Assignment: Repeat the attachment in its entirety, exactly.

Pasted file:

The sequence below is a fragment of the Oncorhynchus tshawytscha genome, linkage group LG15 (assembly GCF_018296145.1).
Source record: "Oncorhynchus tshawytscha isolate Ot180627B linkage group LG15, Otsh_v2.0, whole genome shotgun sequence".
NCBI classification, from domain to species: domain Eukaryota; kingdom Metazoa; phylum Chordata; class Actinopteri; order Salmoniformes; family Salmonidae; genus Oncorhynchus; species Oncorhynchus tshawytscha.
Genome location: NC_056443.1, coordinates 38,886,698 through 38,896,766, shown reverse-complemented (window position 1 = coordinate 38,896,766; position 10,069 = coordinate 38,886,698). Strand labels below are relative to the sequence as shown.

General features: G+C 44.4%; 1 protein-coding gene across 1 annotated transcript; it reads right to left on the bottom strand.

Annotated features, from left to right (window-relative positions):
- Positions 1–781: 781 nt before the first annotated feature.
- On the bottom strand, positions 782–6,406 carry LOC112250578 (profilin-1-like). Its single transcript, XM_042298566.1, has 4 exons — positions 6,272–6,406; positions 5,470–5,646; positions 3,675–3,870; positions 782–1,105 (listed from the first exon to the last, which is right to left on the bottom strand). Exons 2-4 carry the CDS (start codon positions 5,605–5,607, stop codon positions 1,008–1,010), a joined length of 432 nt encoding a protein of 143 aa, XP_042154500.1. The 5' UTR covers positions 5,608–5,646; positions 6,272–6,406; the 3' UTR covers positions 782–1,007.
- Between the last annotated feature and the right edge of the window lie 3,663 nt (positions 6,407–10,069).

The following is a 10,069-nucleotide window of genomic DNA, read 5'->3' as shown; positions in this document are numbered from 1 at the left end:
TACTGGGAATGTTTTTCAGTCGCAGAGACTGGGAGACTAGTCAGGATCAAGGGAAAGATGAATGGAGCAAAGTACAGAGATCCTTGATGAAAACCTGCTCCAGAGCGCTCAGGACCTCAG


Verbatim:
The sequence below is a fragment of the Oncorhynchus tshawytscha genome, linkage group LG15 (assembly GCF_018296145.1).
Source record: "Oncorhynchus tshawytscha isolate Ot180627B linkage group LG15, Otsh_v2.0, whole genome shotgun sequence".
NCBI classification, from domain to species: domain Eukaryota; kingdom Metazoa; phylum Chordata; class Actinopteri; order Salmoniformes; family Salmonidae; genus Oncorhynchus; species Oncorhynchus tshawytscha.
Genome location: NC_056443.1, coordinates 38,886,698 through 38,896,766, shown reverse-complemented (window position 1 = coordinate 38,896,766; position 10,069 = coordinate 38,886,698). Strand labels below are relative to the sequence as shown.

General features: G+C 44.4%; 1 protein-coding gene across 1 annotated transcript; it reads right to left on the bottom strand.

Annotated features, from left to right (window-relative positions):
- Positions 1–781: 781 nt before the first annotated feature.
- On the bottom strand, positions 782–6,406 carry LOC112250578 (profilin-1-like). Its single transcript, XM_042298566.1, has 4 exons — positions 6,272–6,406; positions 5,470–5,646; positions 3,675–3,870; positions 782–1,105 (listed from the first exon to the last, which is right to left on the bottom strand). Exons 2-4 carry the CDS (start codon positions 5,605–5,607, stop codon positions 1,008–1,010), a joined length of 432 nt encoding a protein of 143 aa, XP_042154500.1. The 5' UTR covers positions 5,608–5,646; positions 6,272–6,406; the 3' UTR covers positions 782–1,007.
- Between the last annotated feature and the right edge of the window lie 3,663 nt (positions 6,407–10,069).

The following is a 10,069-nucleotide window of genomic DNA, read 5'->3' as shown; positions in this document are numbered from 1 at the left end:
TACTGGGAATGTTTTTCAGTCGCAGAGACTGGGAGACTAGTCAGGATCAAGGGAAAGATGAATGGAGCAAAGTACAGAGATCCTTGATGAAAACCTGCTCCAGAGCGCTCAGGACCTCAG